The letter “n” has two basic sounds. The broad sound, made with the tongue spread somewhat and pressed against the upper front teeth, occurs when the “n” begins a word and the next vowel is “a, o, u”. Examples: ná, nó, nús, nasc (nahsk), náisiún (naw*-SHOON), nocht (nohk*t).
The slender sound of “n” occurs when “n” starts a word in which the first vowel is “e, i”. The “n’ is pronounced with the front of the tongue on the hard rim behind the upper front teeth. There will be a faint sound resembling “yuh” at the end as you begin to pronounce the rest of the word. Do not pronounce a separate (yuh) sound, however. Examples: néid (nyay*d), ní (nee), níl (neel), nead (nyad), neimh (nyev), neoin (NYOH-in).
Notice that in “ní” and “níl”, the (yuh) sound trace disappears.
If “n” is inside a word or at the end, the pronunciation is usually similar to the American pronunciation of “n”. Compare “ainm” (AN-im) with “anam” (AH-nuhm). See Lesson 25 for the difference in “m” pronunciation. The “m” is slender in “ainm” and broad in “anam”, but the “n” in both words resembles the “n” you know from English.
Slender double “n” at a word end after “e, i” can be pronounced either (n) or have a faint (y) sound at the end. The sound may resemble the (ng) sound at the end of English “sing”. Try: sinn (shin); linn (lin), crainn (krin).
Pronounce double “n” broad like a broad “n” that starts a word, such as “ná”. Try: tagann (TAHG-uhn), donn (doun).
A slender double “n” inside a word gets a clear (y) sound, as in bainne (BAHN-ye), rinne (RIN-ye), fuinneog (fwin-YOHG).
A broad “n” sound can begin a word in which the next vowel sound is slender, (ay*) or (ee). “Naoi” and “naíonán” are examples. A faint, short (uh) sound occurs between the (n) and (ee). Try: naoi (nee), naíonán (NEE-uh-naw*n). This “n” differs from the slender “n” in “ní” or “Nioclás” (NEE-klaw*s).
Although the ending “-amar” or “eamar” is common for indicating “we” in the past tense of verbs, the seperate word “muid” (mwid) is used, too. For example: bhuail muid (VWOO-il mwid), we struck; thuig muid (HIG mwid), we understood; cheannaigh muid (HYAN-ee mwid), we bought. Both ways are acceptable. Most moden grammars give the “-mar” ending for their examples, but you should be familiar with the two forms.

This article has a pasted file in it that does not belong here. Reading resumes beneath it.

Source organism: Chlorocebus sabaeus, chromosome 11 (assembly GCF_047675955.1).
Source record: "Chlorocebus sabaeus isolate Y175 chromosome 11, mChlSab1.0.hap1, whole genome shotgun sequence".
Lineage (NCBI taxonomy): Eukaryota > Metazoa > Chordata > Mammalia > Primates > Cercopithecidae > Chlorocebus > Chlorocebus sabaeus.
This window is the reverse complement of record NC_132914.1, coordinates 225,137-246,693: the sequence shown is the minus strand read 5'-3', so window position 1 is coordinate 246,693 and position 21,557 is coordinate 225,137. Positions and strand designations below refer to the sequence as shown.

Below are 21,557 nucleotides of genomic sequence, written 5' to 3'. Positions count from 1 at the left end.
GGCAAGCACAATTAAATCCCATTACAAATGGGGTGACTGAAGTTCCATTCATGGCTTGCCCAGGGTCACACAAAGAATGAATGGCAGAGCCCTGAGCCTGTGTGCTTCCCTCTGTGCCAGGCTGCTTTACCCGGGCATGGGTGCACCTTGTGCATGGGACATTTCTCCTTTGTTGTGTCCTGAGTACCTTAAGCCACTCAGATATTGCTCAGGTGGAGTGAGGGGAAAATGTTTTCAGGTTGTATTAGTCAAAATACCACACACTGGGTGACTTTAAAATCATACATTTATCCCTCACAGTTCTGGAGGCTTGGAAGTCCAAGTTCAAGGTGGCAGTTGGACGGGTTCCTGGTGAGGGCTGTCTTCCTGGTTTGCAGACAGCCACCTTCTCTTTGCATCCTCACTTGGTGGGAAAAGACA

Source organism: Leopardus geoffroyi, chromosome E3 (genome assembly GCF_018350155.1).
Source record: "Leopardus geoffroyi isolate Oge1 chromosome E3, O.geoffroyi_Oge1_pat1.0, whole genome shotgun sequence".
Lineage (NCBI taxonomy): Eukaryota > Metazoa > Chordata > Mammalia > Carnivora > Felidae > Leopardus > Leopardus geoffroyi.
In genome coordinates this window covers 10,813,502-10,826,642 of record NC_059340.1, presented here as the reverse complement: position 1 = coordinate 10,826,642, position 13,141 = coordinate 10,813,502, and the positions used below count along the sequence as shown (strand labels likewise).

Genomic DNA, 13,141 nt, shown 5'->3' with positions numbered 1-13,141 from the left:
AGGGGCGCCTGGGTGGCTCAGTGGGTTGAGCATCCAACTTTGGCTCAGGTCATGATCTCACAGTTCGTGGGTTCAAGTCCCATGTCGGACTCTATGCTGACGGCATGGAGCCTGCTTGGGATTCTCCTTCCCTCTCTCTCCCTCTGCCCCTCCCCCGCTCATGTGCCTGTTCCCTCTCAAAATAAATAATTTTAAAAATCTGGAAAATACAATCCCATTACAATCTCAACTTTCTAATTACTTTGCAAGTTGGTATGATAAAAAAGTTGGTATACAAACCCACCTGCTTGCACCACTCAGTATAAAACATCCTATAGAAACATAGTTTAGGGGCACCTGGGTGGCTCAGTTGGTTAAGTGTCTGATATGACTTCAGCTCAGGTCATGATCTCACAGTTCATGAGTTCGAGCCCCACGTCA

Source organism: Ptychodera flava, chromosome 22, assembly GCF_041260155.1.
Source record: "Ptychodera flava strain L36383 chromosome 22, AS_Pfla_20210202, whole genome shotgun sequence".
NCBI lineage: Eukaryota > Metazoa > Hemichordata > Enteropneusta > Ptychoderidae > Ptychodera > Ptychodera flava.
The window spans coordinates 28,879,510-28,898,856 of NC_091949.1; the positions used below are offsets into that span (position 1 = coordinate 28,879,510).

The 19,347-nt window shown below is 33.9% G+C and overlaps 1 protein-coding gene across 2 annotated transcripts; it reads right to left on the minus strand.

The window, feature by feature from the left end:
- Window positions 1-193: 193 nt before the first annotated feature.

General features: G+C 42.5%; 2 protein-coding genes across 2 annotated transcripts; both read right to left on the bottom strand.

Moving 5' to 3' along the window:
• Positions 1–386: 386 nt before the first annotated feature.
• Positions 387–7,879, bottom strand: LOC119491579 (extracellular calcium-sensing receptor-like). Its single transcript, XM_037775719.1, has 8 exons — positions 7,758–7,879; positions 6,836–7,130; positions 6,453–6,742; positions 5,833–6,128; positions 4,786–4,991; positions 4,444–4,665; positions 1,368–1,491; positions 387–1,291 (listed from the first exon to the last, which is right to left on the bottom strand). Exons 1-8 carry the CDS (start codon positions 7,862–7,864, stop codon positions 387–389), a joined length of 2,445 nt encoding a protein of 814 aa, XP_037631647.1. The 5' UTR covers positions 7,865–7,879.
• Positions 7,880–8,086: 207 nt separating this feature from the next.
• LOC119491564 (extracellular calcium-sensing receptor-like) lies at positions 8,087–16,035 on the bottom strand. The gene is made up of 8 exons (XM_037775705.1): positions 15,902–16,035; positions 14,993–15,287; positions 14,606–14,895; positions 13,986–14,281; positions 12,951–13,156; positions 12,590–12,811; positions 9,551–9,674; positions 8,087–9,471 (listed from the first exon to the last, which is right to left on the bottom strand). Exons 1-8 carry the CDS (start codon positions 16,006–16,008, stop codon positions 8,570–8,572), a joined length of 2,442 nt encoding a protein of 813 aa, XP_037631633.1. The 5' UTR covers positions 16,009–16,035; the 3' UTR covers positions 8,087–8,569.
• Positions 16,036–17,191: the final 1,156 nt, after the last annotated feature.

fág, ag fágáil (faw*g, uh FAW*G-aw*-il) leave. Also in: fág fúmsa é (faw*g FOOM-suh ay*), Leave it to me.
deisigh, ag deisiú (DESH-ee, uh DESH-yoo) repair, “fix”
tóg, ag tógáil (tohg, uh TOHG-aw*-il), take, raise
crith, ag crith (kri), shake
mag, ag magadh (mahg, uh MAHG-uh) mock, “slag”. As in: ag magadh fúm (foom), making fun of me.
síl, ag síleadh (sheel, uh SHEEL-uh), think
troid, ag troid (trid, uh trid) fight
léim, ag léim (lay*m, uh lay*m) jump
le tamall (le TAH-muhl), for a while
is fíor sin (is FEE-uhr shin), That’s true
le fada (le FAH-duh), for a long time
saor go leor (SAY*-uhr goh LOHR), cheap enough
áit éigin (aw*t AY*-gin) some place
We will first review the use of “is” (is). Repeat this sentence group: Céard é seo? (kay*rd) Céard é sin? Is leabhar é. Is sráid é. Ní scoil é.
An bosca é? (BOHSK-uh) Ní hea, ach buidéal (nee ha, ahk* bwi- DAY*L). An bord é seo? Is ea.
Now substitute into the sentences Irish words for objects you know. Go through the entire sequence for each word.
Next, repeat this sentence group:
Cé hé seo? (kay* hay* shuh) Cé hí seo? Cé hé sin? Cé hí sin?
Is é Seán é (shay* shaw*n ay*). Ní hí Nóra í.
Is é Seán an fear (far). Is í Máire an dochtúir (dohk*-TOO-ir).
Is é sin Brian (shay* shin BREE-uhn). Is í seo Cáit (kaw*t).
Is é seo Liam. Is í sin Bríd (shee shin breed).
Now substitute into the sentences Irish names that you know from the conversations, and also nouns with “the” before them, such as: the room, the road, the place, the table, the girl, the car, etc.
Then try to add sentences in the past tense to: Is é Seán an fear a ___. Example: Is é Seán an fear a cheannaigh an carr nua. Try verbs such as: caith, cuir, rith, scríobh, etc.
A translation follows this:
Tá Liam sa bhaile. Ní raibh sé amuigh inné. Bhí sé ag scríobh litreach. Bhíomar ag féachaint air (FAY*-uhk*-int er). Chuir sé an litir sa phost agus ansin d’ith sé a shuipéar (hu-PAY*R). Thógamar ár mbróga (MROHG-uh) chuig (hig) an gcathair (GAH-hir), agus dheisigh an fear sin iad. D’imíomar linn abhaile ansin. Ag baile, bhí an cat agus an madra ag troid. Throid siad cúpla nóiméad, agus ansin chaitheamar amach iad.
William is at home. He wasn’t out yesterday. He was writing a letter. We were watching him. He put the letter in the post and then he ate his supper. We took our shoes to the city, and that man repaired them. We departed (departed with ourselves) homeward then. At home, the cat and the dog were fighting. They fought for a couple of minutes, and then we threw them out.
Note: Both “abhaile” (uh-VWAHL-e) and “ag baile” (eg BAHL-e) mean “at home”.
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